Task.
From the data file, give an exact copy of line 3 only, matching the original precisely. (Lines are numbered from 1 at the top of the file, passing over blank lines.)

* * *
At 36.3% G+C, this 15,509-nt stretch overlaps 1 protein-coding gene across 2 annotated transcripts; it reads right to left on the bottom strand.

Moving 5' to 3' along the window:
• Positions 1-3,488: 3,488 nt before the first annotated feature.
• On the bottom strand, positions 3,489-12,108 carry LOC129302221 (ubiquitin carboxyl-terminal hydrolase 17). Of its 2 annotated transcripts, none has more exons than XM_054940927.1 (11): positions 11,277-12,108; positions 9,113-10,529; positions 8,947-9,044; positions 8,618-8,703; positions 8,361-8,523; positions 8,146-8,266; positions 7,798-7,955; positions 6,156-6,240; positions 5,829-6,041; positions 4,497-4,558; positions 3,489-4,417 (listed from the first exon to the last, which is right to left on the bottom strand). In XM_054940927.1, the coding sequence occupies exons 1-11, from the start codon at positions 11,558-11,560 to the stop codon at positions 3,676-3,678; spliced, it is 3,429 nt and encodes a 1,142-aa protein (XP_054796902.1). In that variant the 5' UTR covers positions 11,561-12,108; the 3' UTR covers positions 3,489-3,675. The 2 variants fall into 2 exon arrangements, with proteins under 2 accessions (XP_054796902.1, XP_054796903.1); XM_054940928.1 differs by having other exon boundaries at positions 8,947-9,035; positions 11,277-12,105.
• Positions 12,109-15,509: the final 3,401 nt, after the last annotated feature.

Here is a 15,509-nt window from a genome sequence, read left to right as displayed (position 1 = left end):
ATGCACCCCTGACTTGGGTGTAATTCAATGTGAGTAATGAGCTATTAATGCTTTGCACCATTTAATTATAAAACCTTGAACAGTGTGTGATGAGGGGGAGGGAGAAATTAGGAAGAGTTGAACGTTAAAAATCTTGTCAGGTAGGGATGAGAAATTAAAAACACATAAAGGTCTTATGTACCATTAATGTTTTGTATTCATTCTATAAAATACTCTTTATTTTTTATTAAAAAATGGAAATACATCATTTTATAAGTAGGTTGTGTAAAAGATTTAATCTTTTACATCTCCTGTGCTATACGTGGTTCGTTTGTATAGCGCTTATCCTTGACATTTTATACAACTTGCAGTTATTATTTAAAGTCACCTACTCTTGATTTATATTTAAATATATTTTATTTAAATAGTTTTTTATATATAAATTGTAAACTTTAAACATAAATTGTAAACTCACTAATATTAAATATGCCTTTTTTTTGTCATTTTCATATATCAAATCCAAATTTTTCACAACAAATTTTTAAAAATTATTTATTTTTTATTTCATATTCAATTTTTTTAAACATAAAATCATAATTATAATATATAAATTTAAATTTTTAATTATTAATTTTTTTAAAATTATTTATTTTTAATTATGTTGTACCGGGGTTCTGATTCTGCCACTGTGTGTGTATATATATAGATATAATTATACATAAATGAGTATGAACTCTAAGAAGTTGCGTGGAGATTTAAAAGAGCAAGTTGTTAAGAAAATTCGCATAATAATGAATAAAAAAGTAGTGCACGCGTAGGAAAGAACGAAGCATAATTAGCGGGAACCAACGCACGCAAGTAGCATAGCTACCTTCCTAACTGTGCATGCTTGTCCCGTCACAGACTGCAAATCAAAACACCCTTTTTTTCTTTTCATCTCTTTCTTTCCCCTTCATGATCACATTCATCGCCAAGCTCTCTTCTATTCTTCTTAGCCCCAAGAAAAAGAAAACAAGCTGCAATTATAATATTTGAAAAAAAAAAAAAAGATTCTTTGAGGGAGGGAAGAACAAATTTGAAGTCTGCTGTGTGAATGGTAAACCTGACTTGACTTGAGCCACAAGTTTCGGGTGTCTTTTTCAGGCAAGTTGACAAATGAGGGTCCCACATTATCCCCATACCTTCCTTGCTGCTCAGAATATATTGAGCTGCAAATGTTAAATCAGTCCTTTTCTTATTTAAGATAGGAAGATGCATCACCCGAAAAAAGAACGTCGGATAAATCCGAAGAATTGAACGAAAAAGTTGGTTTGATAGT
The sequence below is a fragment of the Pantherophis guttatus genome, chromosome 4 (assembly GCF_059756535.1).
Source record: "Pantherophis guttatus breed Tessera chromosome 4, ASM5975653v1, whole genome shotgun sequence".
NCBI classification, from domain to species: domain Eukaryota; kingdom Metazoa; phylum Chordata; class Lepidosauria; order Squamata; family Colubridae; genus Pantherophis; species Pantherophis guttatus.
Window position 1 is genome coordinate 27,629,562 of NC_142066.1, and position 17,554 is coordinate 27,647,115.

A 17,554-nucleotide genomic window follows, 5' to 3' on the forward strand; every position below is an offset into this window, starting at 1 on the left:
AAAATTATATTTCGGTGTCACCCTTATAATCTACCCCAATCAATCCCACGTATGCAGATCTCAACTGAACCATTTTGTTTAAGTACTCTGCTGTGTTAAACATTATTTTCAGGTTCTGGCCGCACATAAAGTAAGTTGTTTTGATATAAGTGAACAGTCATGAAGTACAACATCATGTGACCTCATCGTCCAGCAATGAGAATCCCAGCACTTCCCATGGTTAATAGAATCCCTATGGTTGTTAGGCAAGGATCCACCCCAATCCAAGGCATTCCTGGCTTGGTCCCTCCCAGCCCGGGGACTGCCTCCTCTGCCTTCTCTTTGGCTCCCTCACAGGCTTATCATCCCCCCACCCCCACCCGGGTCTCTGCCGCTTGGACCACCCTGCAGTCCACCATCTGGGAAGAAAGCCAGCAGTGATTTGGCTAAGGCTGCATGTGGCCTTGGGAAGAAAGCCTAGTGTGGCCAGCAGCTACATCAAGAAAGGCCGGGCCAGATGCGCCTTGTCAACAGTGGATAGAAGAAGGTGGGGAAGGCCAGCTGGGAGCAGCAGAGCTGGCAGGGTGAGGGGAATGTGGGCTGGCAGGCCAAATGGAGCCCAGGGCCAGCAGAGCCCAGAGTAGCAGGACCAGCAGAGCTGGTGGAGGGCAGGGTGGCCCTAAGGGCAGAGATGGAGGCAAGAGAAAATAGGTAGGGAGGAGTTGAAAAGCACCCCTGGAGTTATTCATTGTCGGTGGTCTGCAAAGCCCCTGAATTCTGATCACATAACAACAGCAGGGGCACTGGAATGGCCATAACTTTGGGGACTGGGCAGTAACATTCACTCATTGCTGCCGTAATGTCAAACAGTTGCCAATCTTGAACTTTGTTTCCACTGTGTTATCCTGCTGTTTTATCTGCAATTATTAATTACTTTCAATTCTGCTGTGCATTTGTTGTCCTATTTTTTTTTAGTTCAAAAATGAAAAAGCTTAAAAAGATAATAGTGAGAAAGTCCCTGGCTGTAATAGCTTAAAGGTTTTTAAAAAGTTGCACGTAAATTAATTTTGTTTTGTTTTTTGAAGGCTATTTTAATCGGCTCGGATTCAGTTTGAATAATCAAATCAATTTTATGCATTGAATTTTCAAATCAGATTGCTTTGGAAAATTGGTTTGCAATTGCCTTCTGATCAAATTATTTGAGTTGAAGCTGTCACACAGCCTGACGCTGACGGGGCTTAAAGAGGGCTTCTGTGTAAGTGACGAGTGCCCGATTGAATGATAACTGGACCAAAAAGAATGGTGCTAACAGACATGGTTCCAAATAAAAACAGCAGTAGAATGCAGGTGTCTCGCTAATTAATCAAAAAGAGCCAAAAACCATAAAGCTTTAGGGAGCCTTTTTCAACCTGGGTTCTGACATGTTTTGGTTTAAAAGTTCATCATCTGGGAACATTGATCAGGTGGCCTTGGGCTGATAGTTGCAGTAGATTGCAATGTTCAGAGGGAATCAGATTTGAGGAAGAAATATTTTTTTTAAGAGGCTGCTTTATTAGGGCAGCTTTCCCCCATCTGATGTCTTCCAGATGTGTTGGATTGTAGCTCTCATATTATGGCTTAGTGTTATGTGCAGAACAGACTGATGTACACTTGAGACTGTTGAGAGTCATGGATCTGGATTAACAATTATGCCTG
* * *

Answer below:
• Positions 1-3,488: 3,488 nt before the first annotated feature.